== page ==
Friday, 24 February 2017

Megan - the skirt next door

So - have you ever had that one skirt. The one that was easy to wear? That fitted in all the right places? That you could wear without having to worry about whether your tummy was sucked in enough? That let you walk normally, sit on the floor, hop in and out of cars without a worry? That was a flattering shape, and could be dressed up or down?



For me ... Megan is that skirt. The skirt next door - not all that much to look at at first glance (at least this version - you should see what the other testers have whipped up), but once you get to know her, totally gorgeous, lovely and amazing.



The Megan skirt, by Designer Stitch* has just been released and fits the bill for my favourite skirt.



The pattern has 3 different views. This is view B with pockets and a contrast centre panel.  And might I say that the pockets are just fantastic. They don't interfere with the line or fit of the skirt, and are big enough to fit a phone, car keys and other essentials.



For this version I decided on a denim skirt. I believe it's always good to have a denim skirt in your wardrobe. They're so versatile. Good in summer or winter (or in between)



As the skirt had a contrast centre panel, I played with the denim look, by using the wrong side for the centre and top of pockets, and adding detail with trim along the pocket lines and contrasting topstitching.


The skirt does up at the back with a zipper. I used one with metal teeth that I rescued from an opshop find. And added more topstitching down the centre back seam.


The pattern includes great instructions for inserting the zipper.  My yoke seams are slightly out of whack as I ended up restitching the zipper after removing the basting stitches. Next time it will be spot on (I promise).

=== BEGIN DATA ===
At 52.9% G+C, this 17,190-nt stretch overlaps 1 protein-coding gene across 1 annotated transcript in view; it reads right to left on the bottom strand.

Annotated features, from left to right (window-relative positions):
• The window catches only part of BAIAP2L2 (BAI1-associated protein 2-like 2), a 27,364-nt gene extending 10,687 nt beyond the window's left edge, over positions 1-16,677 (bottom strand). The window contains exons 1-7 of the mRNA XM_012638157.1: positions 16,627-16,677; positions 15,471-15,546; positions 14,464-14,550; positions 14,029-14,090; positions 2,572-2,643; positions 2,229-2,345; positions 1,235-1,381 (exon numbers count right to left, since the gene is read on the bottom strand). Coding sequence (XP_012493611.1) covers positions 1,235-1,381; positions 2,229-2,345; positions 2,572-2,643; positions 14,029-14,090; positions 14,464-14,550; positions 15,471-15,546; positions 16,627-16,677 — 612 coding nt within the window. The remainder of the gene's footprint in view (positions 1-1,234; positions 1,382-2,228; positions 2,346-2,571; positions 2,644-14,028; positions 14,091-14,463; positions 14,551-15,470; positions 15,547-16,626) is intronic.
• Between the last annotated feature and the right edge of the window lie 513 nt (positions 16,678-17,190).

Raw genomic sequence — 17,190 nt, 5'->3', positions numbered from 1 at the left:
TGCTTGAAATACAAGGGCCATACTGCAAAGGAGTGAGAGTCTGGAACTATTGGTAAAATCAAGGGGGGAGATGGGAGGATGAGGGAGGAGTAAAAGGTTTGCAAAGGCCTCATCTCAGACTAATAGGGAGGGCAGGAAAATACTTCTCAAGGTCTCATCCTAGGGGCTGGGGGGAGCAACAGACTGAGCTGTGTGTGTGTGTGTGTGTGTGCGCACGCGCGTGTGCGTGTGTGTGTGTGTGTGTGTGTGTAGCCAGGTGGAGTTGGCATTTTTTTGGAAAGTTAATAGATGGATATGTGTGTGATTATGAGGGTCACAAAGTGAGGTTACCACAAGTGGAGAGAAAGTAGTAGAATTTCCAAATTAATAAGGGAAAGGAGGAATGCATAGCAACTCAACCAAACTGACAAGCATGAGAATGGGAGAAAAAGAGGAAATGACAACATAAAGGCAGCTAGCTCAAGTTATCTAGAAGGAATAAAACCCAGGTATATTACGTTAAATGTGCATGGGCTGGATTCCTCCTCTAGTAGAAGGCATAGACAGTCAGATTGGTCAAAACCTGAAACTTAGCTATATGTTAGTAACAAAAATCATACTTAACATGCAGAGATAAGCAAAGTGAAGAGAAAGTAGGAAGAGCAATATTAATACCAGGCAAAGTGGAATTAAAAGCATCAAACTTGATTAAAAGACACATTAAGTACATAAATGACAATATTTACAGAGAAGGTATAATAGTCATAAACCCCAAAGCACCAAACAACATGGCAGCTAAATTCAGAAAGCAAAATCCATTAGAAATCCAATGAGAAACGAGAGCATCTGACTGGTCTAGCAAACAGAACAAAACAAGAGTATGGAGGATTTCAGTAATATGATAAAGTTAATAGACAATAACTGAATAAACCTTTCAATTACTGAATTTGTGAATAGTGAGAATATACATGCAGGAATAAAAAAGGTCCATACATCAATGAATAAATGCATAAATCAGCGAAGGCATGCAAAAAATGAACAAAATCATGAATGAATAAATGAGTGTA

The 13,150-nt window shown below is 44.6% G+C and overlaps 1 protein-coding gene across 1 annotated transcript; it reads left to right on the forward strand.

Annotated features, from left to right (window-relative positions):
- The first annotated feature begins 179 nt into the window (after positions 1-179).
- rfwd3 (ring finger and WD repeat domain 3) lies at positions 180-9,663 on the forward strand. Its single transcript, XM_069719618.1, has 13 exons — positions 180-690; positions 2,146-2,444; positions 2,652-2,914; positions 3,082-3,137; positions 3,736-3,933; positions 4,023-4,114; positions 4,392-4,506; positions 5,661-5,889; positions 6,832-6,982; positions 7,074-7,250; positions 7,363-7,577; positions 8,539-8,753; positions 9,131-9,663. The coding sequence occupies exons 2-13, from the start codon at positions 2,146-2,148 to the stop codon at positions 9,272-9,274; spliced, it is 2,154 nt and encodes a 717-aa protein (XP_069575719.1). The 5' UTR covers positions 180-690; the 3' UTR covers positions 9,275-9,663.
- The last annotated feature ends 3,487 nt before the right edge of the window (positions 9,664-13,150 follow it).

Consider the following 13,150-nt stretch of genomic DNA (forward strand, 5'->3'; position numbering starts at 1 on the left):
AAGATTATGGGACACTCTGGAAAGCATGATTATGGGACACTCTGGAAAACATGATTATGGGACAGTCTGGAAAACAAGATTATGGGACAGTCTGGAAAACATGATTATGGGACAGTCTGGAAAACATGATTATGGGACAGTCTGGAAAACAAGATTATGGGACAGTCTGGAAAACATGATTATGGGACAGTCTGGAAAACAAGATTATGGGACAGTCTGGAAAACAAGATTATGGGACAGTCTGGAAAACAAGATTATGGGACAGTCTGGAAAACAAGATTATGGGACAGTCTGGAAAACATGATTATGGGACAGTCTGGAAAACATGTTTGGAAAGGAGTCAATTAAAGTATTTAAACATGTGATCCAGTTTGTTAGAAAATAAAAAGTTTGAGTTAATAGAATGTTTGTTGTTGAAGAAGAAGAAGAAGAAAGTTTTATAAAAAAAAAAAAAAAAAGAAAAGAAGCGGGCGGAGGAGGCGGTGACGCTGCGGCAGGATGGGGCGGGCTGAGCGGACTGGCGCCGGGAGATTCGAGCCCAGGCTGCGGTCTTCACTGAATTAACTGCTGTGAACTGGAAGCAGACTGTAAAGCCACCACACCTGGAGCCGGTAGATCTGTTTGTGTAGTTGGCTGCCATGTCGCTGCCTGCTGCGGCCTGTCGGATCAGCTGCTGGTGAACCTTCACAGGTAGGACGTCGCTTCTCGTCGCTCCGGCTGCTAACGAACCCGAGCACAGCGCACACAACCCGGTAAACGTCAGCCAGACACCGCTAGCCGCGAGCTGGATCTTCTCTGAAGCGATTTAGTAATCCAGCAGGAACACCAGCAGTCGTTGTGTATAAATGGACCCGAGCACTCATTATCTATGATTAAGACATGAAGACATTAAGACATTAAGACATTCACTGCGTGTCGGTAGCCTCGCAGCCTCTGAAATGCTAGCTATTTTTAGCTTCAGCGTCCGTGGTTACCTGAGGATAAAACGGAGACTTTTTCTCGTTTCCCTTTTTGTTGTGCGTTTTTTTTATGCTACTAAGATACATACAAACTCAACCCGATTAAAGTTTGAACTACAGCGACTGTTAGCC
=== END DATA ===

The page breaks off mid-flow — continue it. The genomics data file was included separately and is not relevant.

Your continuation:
I couldn't find upholstery or topstitching thread in the colour I wanted, so used a cotton thread, and triple stitched the topstitching.  For this stitch the machine goes forward one stitch, then back one stitch, then forward one stitch again, before repeating (forward, back, forward - forward, back, forward).  So each stitch is sewn three times. This means that more thread is visible for each stitch, and the topstitching is more visible - a feature of many denim garments.



Adding trim to the pockets was pretty simple.  I toyed with the idea of adding it across the bottom of the centre panel as well, but the hem has a slight curve (not too good with with trim), and I wasn't sure where the hem would sit, so it would mean unpicking and restiching the panel seams to bring the trim into the seam allowance.  Check out this mini-tutorial for adding trim.



Let's talk about the fit of this skirt for a minute. I love a-line skirts, they're generally a flattering shape, and work well at a variety of lengths.  Usually, my hips are a size larger than my waist, so I adjusted the pattern as normal. But when I tried on my toile/muslin/first attempt.  I had a bit of extra fabric floating around where the bony part of my hips are. See, my hip measurement (the widest part) is actually around the bottom of my bottom - the 'saddlebag' area.  So the a-line of the skirt provides a little more room than other styles.




To adjust the pattern for my 'proper' version, I pinned the toile in place along the side seams so that it fitted. Then I laid my pattern piece over the fabric, made note of where the pinning stopped (ie where the width was ok). Then retraced my lines from the smaller size to the larger so that the new line hit the larger size at the point I'd just marked. And now the skirt falls nicely off the widest part of my hips.


If you'd like your own Megan Skirt, head over to the Designer Stitch pattern store.  The pattern is on sale for release - $8 (US), until Friday 3 March.

PS - In case you've been looking at these photos wondering "what is that amazing top she's wearing". It's a Bridget Top, also by Designer Stitch. This is a short sleeve variation (cufflet) in rayon). I promise to tell you all about it soon.



*this post contains affiliate links. For any patterns purchased I receive a small commission, at no extra cost to you. The opinions, sewing and attempts to have photos without hair blowing in my face are all my own.